Is your Business Ready to Implement California’s Employment Law Changes for 2023?

Is your Business Ready to Implement California’s Employment Law Changes for 2023?

California businesses should be aware of a number of new laws that will go into effect in the new year.

Supplemental Paid Sick Leave Extension. In light of the fact that COVID-19 continues to be a threat, AB 152 extends the California supplemental paid sick leave extension to the end of 2022. The law also permits employers to require a second COVID-19 test within no less than 24 hours of a positive test for SPSL purposes. The changes took place immediately on September 30th when Governor Newsom signed the bill..

COVID Exposure Notices. AB 2693 amended California Labor Code § 6409.6 to modify the state’s COVID-19 notification requirements. Now until the end of January 2024, California employers will have the option to post an online notice of possible COVID-19 workplace exposure instead of sending a written notice. Existing law requires a notice of the prohibition to be posted in a conspicuous location at the workplace. It made violating the prohibition or removing the notice a crime (with some exceptions). In addition, existing law requires that the prohibition be issued in a way that doesn’t materially interrupt the performance of critical governmental functions essential to ensuring public health and safety functions or the delivery of electrical power, renewable natural gas, or water. Plus, the law required that these provisions not prevent the entry or use, with the Division of Occupational Safety and Health’s knowledge and permission, for the sole purpose of eliminating the dangerous conditions.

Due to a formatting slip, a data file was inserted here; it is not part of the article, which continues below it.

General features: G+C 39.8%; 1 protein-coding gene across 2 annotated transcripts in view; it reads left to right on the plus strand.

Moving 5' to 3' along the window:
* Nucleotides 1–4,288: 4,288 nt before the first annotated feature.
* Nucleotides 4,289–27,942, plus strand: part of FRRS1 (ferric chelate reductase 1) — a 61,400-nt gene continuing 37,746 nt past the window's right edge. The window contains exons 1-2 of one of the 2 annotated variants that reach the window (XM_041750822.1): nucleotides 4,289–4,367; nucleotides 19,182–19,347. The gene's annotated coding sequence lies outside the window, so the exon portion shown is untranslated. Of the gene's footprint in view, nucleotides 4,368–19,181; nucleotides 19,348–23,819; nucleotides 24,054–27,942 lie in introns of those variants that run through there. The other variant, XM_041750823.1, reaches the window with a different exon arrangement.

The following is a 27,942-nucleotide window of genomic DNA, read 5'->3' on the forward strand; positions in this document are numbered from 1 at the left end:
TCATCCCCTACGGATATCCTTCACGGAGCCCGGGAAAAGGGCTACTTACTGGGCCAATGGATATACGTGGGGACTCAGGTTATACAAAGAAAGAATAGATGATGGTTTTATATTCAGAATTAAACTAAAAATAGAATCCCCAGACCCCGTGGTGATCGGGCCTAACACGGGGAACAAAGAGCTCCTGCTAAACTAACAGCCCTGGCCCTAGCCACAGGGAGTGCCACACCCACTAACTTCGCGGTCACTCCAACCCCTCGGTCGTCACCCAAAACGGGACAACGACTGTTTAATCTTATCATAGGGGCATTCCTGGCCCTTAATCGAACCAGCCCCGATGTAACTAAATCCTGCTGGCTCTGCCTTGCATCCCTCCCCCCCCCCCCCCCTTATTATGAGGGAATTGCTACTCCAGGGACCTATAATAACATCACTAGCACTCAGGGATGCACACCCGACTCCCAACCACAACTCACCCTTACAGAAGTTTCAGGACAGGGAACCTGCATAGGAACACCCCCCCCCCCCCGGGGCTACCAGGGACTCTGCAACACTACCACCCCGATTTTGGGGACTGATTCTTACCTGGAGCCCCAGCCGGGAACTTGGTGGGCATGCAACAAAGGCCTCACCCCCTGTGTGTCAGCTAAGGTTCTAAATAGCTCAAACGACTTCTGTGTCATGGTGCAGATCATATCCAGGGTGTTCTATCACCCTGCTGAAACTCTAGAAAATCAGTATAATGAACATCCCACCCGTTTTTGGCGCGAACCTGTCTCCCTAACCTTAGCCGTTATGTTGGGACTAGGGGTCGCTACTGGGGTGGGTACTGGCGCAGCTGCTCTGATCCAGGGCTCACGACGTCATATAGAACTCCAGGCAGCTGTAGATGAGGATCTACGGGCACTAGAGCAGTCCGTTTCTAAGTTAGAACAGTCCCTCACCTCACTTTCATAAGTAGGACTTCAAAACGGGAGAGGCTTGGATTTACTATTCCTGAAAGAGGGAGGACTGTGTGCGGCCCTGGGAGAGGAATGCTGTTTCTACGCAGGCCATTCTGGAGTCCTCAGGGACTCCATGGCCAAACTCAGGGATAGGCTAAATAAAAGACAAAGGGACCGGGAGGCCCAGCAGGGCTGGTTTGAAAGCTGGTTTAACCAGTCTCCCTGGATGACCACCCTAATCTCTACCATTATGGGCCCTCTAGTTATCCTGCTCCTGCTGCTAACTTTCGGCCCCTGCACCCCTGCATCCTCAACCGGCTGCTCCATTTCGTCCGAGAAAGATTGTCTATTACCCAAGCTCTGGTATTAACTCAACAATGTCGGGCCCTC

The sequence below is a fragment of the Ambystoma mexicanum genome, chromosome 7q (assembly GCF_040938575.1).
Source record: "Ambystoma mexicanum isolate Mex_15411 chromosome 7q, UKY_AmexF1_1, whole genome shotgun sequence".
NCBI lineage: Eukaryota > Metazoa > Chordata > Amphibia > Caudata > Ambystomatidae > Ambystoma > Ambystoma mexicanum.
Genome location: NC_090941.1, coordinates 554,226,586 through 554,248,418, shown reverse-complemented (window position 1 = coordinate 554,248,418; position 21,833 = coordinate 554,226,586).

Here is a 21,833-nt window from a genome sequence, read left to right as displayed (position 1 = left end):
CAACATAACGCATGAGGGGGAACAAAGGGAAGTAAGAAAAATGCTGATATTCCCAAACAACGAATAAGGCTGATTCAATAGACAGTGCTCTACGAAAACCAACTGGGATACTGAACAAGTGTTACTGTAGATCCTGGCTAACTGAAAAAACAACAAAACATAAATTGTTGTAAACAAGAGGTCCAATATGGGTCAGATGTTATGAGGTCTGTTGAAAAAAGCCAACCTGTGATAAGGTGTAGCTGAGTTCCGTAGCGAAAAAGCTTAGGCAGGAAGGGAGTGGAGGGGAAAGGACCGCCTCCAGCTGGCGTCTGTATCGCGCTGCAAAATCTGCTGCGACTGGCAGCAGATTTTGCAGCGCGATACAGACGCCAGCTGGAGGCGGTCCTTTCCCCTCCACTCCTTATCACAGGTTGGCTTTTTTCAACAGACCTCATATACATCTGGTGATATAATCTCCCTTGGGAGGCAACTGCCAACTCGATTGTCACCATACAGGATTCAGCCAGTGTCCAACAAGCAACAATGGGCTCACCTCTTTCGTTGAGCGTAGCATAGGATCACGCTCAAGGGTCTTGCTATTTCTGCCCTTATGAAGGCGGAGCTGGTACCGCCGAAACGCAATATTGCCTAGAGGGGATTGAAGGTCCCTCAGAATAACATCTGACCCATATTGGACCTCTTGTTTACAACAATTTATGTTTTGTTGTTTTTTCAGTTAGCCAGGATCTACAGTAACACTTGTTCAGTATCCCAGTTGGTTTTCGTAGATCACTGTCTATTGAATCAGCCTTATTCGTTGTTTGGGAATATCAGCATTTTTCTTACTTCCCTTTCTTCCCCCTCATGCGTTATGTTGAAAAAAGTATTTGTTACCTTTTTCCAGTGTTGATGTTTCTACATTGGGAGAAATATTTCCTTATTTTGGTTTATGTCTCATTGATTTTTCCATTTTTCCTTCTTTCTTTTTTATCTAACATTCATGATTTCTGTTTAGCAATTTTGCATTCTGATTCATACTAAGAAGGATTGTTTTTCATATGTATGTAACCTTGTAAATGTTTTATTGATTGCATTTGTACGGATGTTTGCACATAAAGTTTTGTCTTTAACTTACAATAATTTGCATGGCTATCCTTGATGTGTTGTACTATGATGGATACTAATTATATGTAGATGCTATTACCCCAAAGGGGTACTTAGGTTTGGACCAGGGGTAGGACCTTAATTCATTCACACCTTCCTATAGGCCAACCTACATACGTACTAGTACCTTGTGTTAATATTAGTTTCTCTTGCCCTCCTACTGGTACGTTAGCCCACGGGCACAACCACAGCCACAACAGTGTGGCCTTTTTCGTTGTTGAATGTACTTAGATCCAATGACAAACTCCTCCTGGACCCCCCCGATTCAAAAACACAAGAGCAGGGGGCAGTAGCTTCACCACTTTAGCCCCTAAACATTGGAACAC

Rebuttable Presumption. AB 1751 will extend previous legislation until January 2024. The previous law established a “rebuttable presumption” for outbreak conditions that warrant a “work-related exposure” and the required supplemental paid sick leave that follows. Employers are asked to send COVID-19 case information to workers’ compensation claims administrators. These provisions are effective until the beginning of 2024. Existing law creates a disputable presumption that the injury arose out of and in the course of the employment and is compensable, for specified dates of injury. Also, the existing law requires an employee to exhaust their paid sick leave benefits and satisfy specified certification requirements before receiving any temporary disability benefits or, for police officers, firefighters, and other specified employees, a leave of absence. The current law also makes a claim concerning a COVID-19 illness presumptively compensable after 30 days or 45 days, instead of 90 days. Finally, the existing law, until January 1, 2023, allows for a presumption of injury for all employees whose fellow employees at their place of employment experience specified levels of positive testing, and whose employer has five or more employees.